But how is a myth formed? I'm sure you've never stopped to think about it. Think of a mythical model, a car that is considered a legend, an icon in history. It wouldn't be surprising that names like Volkswagen Golf GTi, Ferrari F40, Porsche 911, Ford Escort RS Cosworth and yes, it's almost certain that the Mustang is also among the chosen ones, especially if it's signed by Shelby, although it wouldn't be strange that this name wouldn't have occurred to you until you've read it.
It is logical because although Shelby is a name of great weight in the industry, is a myth especially on the other side of the Atlantic, in the United States. Here in Spain we know them mainly through specialized media, magazines and videogames. It is now, that the Mustang is finally sold officially and we don't have the Shelby in the shops either... so, how does a myth is formed? By magazines, by comments from fans, by races, because they run like hell, because they sell like hotcakes and yes, there are also others who earn it like the Shelby Mustang Super Snake, which is after all, our protagonist.
The Shelby Mustang Super Snake is the most macarra that can be found on the Yankee model, is the "chungo" of the neighborhood, although this time, we should say that this is the "grandfather macarra" because it is nothing less than 50 years. Carroll Shelby built the first Super Snake in 1967 with the intention of launching a limited edition of only 50 units that finally remained only one. It is one of the best examples of how a car can become a legend on its own, without anyone's help. In fact, it is the most expensive Mustang in history, it was auctioned in 2013 for 1.3 million dollars.
We're really not being totally thorough. The 1967 Shelby Mustang Super Snake wasn't built with a limited run in mind, the idea came later. The Super Snake was built as a test unit for the then-new Goodyear Thunderbolt tires as part of an advertising campaign. The performance was so spectacular that a short edition of the model was immediately considered, but in the end it remained just that, an idea. The price of a Mustang as special as this would have been almost 8,000 dollars of the time, being more expensive than a 427 Cobra and it was believed that there would be no buyers. Would you have bought a Mustang before a Cobra being more expensive?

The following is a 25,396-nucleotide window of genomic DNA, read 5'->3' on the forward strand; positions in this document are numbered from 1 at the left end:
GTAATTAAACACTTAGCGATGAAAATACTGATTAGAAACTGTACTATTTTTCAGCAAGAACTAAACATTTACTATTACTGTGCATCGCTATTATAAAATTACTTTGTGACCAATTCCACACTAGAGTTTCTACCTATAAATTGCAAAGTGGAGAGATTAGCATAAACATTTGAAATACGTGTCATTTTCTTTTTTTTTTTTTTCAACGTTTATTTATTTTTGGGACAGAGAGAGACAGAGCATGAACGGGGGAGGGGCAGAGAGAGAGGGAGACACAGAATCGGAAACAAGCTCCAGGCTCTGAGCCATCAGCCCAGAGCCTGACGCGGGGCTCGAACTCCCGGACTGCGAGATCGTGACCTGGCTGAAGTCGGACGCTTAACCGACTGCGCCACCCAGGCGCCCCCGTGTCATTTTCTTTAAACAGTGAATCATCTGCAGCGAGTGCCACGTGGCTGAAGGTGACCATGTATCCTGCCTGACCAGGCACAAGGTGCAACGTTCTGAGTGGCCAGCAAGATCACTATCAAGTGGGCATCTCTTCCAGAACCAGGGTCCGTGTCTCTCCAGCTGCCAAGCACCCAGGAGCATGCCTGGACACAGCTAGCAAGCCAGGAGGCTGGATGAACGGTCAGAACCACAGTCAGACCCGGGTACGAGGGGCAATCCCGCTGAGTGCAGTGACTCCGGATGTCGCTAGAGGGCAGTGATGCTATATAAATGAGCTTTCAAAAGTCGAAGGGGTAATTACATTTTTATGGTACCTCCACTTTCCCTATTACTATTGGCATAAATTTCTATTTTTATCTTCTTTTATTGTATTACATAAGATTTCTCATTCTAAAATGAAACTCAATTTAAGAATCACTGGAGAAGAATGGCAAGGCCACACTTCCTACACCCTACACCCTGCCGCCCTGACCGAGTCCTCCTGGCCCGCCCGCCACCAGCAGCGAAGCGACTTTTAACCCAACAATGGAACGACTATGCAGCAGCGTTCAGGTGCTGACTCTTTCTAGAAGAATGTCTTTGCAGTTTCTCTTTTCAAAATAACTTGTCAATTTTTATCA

During those tests at the Goodyear track, Carroll Shelby was able to average 241 km/h (150 mph), with a top speed of 273 km/h. There's no denying that it's a blast for 1967 and even today. But don't be surprised if you're hiding under the hood the "Big Block" 427 V8 from the Ford GT40 Mk.II that had won the 1966 24 Hours of Le Mans. However, the engine was rebuilt as Fred Goodell himself, who was responsible for the creation of the Super Snake, recounted at the time and Don McCain described the engine as "the mother of all 427s".
Basically, the engine was worked on with sustained operation at 6,000 RPM in mind; aluminum pistons, special connecting rods for Le Mans, forged crankshaft, water pump and a few other elements from the GT40 such as the exhaust line. The result was 600 hp that forced, as expected, to reinforce the frame with new suspensions (harder on the right side because the circuit was oval), more powerful and resistant braking system and even an extra oil radiator.
It was Don McCain who planted the seed that would eventually germinate in Shelby's mind. At the time, the Yankee stuntman was not only working with Ford, he was also an official Goodyear distributor for the West Coast, and they asked him to participate in an advertising event for their new range of Thunderbolt tires. Shelby thought his GT500 was perfect for the show, but McCain, a former sales manager, approached Shelby with the idea of building a "supercar" that would outperform them all, suggesting that he equip the GT500 with the GT40's 427 V8 for the test and that after demonstrating what it was capable of, he would build a super exclusive run of 50.
After the tremendous success of the test, the car was on display at Mel Burns Ford, California, while McCain tried to generate interest in the model until finally, McCain himself had to throw in the towel and recognize that it was too expensive, doubling in price to the 'normal' Shelby GT500 355 hp. The Super Snake was shipped to Dallas where it was bought by Braniff International drivers James Hadden and James Gorman, with whom it began a new life in racing, subsequently passing from hand to hand until in 2013, Mecums Auctions auctioned it off for $1.3 million.
Fifty years ago all of this. 50 years that prove that sometimes, myths are born and not made.